Let me start with a disclaimer. If you haven’t started blogging, get a plan together and start. Don’t write just for the sake of writing, but create a strategy around what you’ll write about and then actually do it. Publishing content on a regular basis benefits search engine visibility and audience building.
If you are already consistently publishing content but haven’t made any changes to your blog’s structure in the last few years, I’ve got a painful truth to share:
Your blog is boring.
It’s not the content I’m talking about – it’s the layout. It’s the way that I can’t find what I want before you push the latest five posts on me. It’s that it isn’t fun anymore.
The formula for setting up a blog is simple. How many times have you seen this layout?
The problem here is that the format doesn’t encourage interaction. The setup is almost exclusively one way – you telling the customer – and it doesn’t help users find the answers to their questions.
Now this isn’t to say that anything is fundamentally wrong with blogging this way. Heck, as of this moment this is the baseline format that we use at Portent. Creating fresh and relevant content helps customers find you.
But lots of times, those same visitors come to your site looking for answers to questions. And that’s where your business has the opportunity to shine.
Once you’ve published a certain volume of content and established a diverse set of audiences, it’s an ideal time to change the organization of your blog to focus on the answers your visitors seek. If you’ve established a blog structure that looks like the one above, let’s take it to the next level.
Why is a hub better than a blog?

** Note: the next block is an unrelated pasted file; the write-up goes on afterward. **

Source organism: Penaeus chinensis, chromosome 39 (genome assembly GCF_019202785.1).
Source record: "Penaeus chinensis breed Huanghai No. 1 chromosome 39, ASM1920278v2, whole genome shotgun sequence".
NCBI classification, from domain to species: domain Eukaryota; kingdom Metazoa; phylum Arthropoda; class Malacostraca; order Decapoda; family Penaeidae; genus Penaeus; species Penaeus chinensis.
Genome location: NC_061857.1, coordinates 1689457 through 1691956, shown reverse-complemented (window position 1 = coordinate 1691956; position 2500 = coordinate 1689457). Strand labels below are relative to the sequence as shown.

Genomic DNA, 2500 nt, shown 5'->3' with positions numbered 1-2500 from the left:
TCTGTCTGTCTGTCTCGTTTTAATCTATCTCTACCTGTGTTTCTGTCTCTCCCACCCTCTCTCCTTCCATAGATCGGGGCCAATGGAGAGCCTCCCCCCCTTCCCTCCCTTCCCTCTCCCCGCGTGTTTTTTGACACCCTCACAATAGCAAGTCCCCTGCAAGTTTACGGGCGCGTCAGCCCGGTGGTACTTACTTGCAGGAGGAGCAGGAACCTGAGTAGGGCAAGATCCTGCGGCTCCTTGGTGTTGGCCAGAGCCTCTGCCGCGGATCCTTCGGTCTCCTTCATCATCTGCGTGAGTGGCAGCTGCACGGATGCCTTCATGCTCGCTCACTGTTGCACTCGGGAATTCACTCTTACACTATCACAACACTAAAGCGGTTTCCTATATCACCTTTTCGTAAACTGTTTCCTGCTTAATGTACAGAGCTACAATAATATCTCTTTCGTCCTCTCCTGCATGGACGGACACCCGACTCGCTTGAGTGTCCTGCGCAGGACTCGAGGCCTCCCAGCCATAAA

Content hubs focus on the customers’ needs and interests. That’s what it’s all about: making the content and answers your customers need easy to find, visually appealing, and entertaining.
Here’s a potential content hub. I say potential because hubs should be very customer centric and change depending on your audience.
Simply put, this is more fun. It’s interactive and gives you the flexibility to present lots of different types of content to your users. It’s modular, letting you plug various components into the layout for a cleaner aesthetic and better usability, giving the users more relevant choices instead of asking them to scroll.
With the intense amount of content being produced every day, anything that isn’t relevant is just noise to be quickly ignored or forgotten. We all see this. The millions of blog posts and videos uploaded daily are overwhelming.
Don’t contribute to information overload. Instead, help your users navigate your content. Whatever you put in front of your visitors needs to have immediate, obvious value or else it gets ignored.
There’s a reason Google doesn’t simply include the very latest news articles or blog posts on their home page. Users coming to their site have a question. Google doesn’t presume to know that answer before you ask it. (At least not until you type the first word, and it starts contextually guessing questions for you).